1999, it crossed Neptune's path and once again became the solar system's

most distant planet. It will remain the ninth planet for 228 years.

Pluto's orbit is inclined, or tilted, 17.1 degrees from the ecliptic -- the

plane that Earth orbits in. Except for Mercury's inclination of 7 degrees,

all the other planets orbit more closely to the ecliptic.

Interestingly, a similar thing happens with Jupiter's moons: Many orbit on

the ecliptic, but some are inclined from that plane.

Did you wonder: Will Pluto and Neptune ever collide? They won't, because

their orbits are so different. Pluto intersects the solar system's

ecliptic, or orbital plane, twice as its orbit brings it "above," then

"below" that plane where most of the other planets' revolve -- including

Neptune. And, though they are neighbors Pluto and Neptune are always more

than a billion miles apart.

Is it a planet at all?

Some astronomers think Pluto may have wandered into the system of planets

from a more distant region known as the Kuiper belt -- a region beyond the

orbit of Pluto thought to contain Pluto-like objects and comets that orbit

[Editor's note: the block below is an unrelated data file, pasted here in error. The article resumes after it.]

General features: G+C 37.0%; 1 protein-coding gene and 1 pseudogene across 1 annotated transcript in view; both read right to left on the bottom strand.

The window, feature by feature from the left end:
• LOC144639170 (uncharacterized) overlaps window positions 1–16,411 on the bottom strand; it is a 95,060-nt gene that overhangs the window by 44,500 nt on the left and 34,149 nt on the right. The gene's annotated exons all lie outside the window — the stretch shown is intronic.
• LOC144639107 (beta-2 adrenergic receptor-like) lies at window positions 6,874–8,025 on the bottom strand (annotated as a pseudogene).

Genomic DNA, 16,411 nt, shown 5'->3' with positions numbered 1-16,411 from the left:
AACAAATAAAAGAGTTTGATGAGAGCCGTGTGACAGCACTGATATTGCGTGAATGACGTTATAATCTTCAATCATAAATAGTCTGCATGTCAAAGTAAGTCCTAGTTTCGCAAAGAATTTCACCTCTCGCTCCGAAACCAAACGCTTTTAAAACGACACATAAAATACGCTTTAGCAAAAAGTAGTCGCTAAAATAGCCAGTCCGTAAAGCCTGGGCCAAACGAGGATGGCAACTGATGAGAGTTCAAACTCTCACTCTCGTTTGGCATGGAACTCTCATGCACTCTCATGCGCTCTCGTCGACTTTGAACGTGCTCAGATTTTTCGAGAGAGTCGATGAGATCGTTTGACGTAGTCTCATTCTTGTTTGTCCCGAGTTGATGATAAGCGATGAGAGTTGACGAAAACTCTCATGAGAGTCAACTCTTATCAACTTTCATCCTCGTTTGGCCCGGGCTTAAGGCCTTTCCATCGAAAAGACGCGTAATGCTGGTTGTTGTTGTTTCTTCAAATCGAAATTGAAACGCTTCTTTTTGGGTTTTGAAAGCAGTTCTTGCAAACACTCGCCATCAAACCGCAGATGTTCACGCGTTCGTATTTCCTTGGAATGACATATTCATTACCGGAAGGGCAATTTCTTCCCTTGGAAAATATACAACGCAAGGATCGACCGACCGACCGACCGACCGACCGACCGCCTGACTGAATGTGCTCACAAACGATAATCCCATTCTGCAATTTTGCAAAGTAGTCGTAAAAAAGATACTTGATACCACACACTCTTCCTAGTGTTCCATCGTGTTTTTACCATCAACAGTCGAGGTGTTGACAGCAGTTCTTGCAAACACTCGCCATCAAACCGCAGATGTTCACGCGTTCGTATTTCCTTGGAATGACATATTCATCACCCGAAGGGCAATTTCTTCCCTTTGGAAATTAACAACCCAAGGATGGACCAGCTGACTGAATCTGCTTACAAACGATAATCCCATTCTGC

the sun in a plane similar to the planets of the solar system.

If that's the case, Pluto is not a planet at all, but is probably more like

a large asteroid or comet. Some have also suggested that it may have once

been a moon of Neptune and escaped.

The International Astronomical Union, the organization responsible for

classifying planets, gives these reasons for questioning Pluto's status as

a planet:

All the other planets in the outer solar system are gaseous, giant planets

whereas Pluto is a small solid object

Pluto is smaller than any other planet by more than a factor of 2.

Pluto's orbit is by far the most inclined with respect to the plane of the

solar system, and also the most eccentric, with only the eccentricity of

Mercury's orbit even coming close

Pluto's orbit is the only planetary orbit which crosses that of another

planet (during 1999 Pluto will again cross Neptune's orbit, thus regaining

its status as the most distant planet)